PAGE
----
Pity Bill Frist’s speechwriter. In preparing the Senate Majority Leader’s speech on stem-cell research, this hapless scribe had to figure out a way to make all his boss’s contradictory assertions appear as a coherent whole. The speech would have to announce Frist’s support for federal funding for research that destroys human embryos taken from fertility clinics. But Frist also wanted to say that he remained pro-life. Frist wanted to talk about all of the conditions that he wanted to place on the funding. But he also wanted to endorse a bill that does not meet those conditions.
Whoever wrote the speech hit on the only practical solution: just brazen it through; barrel along as though every sentence followed logically from the one before it. So Frist said, “An embryo is nascent human life. . . . [It] has moral significance and moral worth. It deserves to be treated with the utmost dignity and respect. I also believe that embryonic stem cell research should be encouraged and supported.” The next sentence is the closest Frist got to squaring the circle: “But, just as I said in 2001, [the research] should advance in a manner that affords all human life dignity and respect–the same dignity and respect we bring to the table as we work with children and adults to advance the frontiers of medicine and health.”
You can see the problem here. We do not allow, let alone subsidize, the killing of children and adults involved in medical research. If a human embryo is a living human being to be treated with “the same dignity and respect” as those children and adults, then it’s hard to see how one can subsidize its killing. Frist’s conditions–conditions even he does not take seriously enough to insist on–cannot get him out of this dilemma.
Frist’s speechwriter also, apparently, gave up on trying to explain why it is necessary to make U.S. taxpayers, many of whom recognize the wrongness of this research, to fund it. The closest Frist got to that explanation was this line: “While human embryonic stem cell research is still at a very early stage, the limitations put in place in 2001 will, over time, slow our ability to bring potential new treatments for certain diseases.” The “limitations” are quite modest. The private sector is free to finance research on human embryos from fertility clinics, or any other source. State governments are funding the research, too–lavishly, in the case of California. Frist did not acknowledge these facts. In any case, if ethical limits on research must be discarded whenever they may slow down research, then there can be no ethical limits: not even the ones Frist halfheartedly claims to want.
Pro-lifers–Frist’s fellow pro-lifers, we suppose, based on his self-description–first heard that Frist was going to make his speech in the New York Times. That newspaper, predictably, urged him to go further. It is pleased that he favors federally funded research on “leftover” embryos at fertility clinics. But it also wants him to come out for federally funded research on human embryos that have been created, through cloning, for the purpose of the research. If the record of other politicians who initially claimed to support research only on leftover embryos, and not on cloned embryos, is any guide, Frist will make that announcement in 2006 or 2007.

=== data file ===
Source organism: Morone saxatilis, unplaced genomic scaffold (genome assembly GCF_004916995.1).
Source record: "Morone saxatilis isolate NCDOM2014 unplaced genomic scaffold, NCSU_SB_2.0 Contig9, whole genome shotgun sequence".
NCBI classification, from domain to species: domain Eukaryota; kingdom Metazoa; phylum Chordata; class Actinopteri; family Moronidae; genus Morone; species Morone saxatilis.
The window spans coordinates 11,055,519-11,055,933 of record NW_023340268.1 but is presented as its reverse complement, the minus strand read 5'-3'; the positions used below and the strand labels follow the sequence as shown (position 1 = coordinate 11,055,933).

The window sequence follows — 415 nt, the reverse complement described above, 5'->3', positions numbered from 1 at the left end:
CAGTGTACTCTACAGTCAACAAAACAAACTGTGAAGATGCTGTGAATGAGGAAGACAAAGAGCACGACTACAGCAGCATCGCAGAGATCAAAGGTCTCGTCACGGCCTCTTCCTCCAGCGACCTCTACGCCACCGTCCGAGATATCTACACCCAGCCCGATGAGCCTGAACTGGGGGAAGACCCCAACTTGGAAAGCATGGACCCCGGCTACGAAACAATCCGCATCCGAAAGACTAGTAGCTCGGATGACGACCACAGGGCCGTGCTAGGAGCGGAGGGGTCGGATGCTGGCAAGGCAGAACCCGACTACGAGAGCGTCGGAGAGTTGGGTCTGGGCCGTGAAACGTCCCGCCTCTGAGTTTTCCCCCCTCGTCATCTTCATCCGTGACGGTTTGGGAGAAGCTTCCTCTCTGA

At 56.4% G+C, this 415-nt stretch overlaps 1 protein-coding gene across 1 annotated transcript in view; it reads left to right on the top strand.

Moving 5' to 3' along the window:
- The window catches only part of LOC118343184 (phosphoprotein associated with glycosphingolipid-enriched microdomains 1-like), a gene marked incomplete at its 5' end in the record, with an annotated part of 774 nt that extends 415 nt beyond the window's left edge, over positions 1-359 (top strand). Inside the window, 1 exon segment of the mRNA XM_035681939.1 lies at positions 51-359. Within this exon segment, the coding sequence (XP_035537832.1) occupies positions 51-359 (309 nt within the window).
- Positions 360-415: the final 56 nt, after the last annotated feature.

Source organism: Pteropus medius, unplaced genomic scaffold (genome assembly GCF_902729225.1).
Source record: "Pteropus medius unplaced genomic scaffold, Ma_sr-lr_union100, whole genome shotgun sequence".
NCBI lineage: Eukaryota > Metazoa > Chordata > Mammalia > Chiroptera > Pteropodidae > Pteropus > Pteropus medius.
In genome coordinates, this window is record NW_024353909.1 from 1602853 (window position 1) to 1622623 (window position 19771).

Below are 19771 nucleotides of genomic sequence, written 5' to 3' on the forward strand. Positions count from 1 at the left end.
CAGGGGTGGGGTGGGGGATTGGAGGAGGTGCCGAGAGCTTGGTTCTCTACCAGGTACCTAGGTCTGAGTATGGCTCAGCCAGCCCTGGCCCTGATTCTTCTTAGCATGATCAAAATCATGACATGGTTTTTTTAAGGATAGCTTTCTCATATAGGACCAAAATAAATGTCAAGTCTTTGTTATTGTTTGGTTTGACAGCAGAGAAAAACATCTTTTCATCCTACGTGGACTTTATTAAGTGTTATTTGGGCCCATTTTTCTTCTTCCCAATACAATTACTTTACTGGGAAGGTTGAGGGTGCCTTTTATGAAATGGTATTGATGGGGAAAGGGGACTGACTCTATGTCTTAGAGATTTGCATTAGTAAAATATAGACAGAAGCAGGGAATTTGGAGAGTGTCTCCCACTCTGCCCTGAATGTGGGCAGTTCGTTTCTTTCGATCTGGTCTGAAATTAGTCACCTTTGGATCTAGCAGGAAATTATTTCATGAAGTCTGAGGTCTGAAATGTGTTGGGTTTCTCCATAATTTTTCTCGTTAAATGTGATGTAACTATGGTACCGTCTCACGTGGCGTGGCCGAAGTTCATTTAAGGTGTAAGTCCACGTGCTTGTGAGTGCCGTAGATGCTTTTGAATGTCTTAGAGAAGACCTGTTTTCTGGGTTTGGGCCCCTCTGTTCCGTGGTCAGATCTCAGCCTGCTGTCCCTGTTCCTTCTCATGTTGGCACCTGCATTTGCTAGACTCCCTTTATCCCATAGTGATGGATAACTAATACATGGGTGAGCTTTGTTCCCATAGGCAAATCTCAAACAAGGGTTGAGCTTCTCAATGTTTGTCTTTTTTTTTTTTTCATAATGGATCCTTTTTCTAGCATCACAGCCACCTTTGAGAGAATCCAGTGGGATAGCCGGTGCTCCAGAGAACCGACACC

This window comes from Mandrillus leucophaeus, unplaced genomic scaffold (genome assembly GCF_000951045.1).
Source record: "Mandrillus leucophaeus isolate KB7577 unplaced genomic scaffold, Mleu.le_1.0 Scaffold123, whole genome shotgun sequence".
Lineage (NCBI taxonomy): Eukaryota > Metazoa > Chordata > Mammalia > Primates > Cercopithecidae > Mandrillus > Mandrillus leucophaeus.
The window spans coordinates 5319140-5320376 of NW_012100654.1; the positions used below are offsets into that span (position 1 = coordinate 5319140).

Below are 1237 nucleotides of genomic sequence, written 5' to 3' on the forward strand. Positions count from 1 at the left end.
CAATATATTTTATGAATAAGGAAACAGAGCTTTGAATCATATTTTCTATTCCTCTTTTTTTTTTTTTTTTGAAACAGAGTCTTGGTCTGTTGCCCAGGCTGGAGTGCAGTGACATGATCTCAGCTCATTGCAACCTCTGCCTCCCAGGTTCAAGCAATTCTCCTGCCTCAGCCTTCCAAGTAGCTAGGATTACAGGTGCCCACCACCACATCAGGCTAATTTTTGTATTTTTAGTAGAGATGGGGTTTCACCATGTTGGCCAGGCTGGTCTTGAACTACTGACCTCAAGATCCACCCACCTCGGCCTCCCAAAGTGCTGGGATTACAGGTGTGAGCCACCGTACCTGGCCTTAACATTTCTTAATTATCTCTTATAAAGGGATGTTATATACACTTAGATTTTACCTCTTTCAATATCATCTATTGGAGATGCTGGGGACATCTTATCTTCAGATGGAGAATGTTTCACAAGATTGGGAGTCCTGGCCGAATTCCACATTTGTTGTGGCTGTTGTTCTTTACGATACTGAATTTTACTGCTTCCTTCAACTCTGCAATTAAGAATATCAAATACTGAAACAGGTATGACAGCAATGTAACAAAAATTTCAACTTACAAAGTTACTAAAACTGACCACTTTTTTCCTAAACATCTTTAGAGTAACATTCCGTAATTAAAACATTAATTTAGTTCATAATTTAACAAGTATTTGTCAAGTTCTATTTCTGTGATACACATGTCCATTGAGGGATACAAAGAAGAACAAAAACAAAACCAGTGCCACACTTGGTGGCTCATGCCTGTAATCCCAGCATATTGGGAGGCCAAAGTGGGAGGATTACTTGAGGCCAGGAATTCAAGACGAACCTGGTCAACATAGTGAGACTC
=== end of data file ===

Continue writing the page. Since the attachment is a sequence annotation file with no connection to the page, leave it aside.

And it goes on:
“If the Frists of the world do not find their moral bearings and pro-lifers do not adjust their strategy, there will be no limit to the horrors we will countenance in the name of science.”
There are no limits on cloning, either; no limits on research using human fetuses; no limits on the creation of human-animal hybrids. This is mostly the fault of politicians such as Frist, whose opposition to unethical research is mostly rhetorical. But it must be said that pro-lifers have some of the responsibility as well. They have mostly been playing defense: trying to keep restrictions on federal funding for embryo-killing research. The one attempt at a strategic offense–a bill to ban human cloning–has been stalled in the Senate for several years. A realistic, and therefore effective, offense would seek to ban what can and should be banned today: for example, research on embryos older than 14 days. (Let the biotech industry and its ideologues explain what would be wrong with that.) Yet pro-lifers have not adopted this strategy. They have not even gone on the tactical offense, by attempting to attach a ban on cloning to the funding bill Frist just endorsed. They are afraid that any such strategy would tacitly concede the acceptability of whatever forms of research it left alone.
There is some time to correct this strategy. Assuming, as we do, that President Bush will veto any attempt to subsidize embryo-destructive research, there will be no such subsidies until 2009 at the earliest. But most of the candidates for the presidency in 2008 are for the subsidies. And cloning threatens to develop into an (unregulated) industry even before then. If the Frists of the world do not find their moral bearings and pro-lifers do not adjust their strategy, there will be no limit to the horrors we will countenance in the name of science.